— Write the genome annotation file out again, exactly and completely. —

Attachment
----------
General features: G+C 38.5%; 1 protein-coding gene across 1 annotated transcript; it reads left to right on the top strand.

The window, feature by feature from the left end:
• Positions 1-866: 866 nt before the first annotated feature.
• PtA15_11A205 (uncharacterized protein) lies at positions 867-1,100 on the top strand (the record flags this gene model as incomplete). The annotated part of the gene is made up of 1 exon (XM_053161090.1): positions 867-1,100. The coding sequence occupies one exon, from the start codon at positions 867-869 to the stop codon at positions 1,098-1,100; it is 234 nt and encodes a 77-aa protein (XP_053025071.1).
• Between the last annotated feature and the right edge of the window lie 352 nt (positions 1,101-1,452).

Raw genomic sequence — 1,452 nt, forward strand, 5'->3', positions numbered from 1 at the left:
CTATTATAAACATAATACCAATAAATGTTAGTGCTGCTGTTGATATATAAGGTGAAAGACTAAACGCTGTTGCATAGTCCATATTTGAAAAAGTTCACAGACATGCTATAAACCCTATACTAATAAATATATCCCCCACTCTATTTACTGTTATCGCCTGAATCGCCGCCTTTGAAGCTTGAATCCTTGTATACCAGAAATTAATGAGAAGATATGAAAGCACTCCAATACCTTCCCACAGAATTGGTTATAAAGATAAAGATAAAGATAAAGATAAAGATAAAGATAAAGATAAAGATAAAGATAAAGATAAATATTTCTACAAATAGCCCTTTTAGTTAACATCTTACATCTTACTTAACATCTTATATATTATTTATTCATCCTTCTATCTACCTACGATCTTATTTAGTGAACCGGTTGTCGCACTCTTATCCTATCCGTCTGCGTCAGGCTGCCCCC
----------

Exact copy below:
General features: G+C 38.5%; 1 protein-coding gene across 1 annotated transcript; it reads left to right on the top strand.

The window, feature by feature from the left end:
• Positions 1-866: 866 nt before the first annotated feature.
• PtA15_11A205 (uncharacterized protein) lies at positions 867-1,100 on the top strand (the record flags this gene model as incomplete). The annotated part of the gene is made up of 1 exon (XM_053161090.1): positions 867-1,100. The coding sequence occupies one exon, from the start codon at positions 867-869 to the stop codon at positions 1,098-1,100; it is 234 nt and encodes a 77-aa protein (XP_053025071.1).
• Between the last annotated feature and the right edge of the window lie 352 nt (positions 1,101-1,452).

Raw genomic sequence — 1,452 nt, forward strand, 5'->3', positions numbered from 1 at the left:
CTATTATAAACATAATACCAATAAATGTTAGTGCTGCTGTTGATATATAAGGTGAAAGACTAAACGCTGTTGCATAGTCCATATTTGAAAAAGTTCACAGACATGCTATAAACCCTATACTAATAAATATATCCCCCACTCTATTTACTGTTATCGCCTGAATCGCCGCCTTTGAAGCTTGAATCCTTGTATACCAGAAATTAATGAGAAGATATGAAAGCACTCCAATACCTTCCCACAGAATTGGTTATAAAGATAAAGATAAAGATAAAGATAAAGATAAAGATAAAGATAAAGATAAAGATAAAGATAAATATTTCTACAAATAGCCCTTTTAGTTAACATCTTACATCTTACTTAACATCTTATATATTATTTATTCATCCTTCTATCTACCTACGATCTTATTTAGTGAACCGGTTGTCGCACTCTTATCCTATCCGTCTGCGTCAGGCTGCCCCC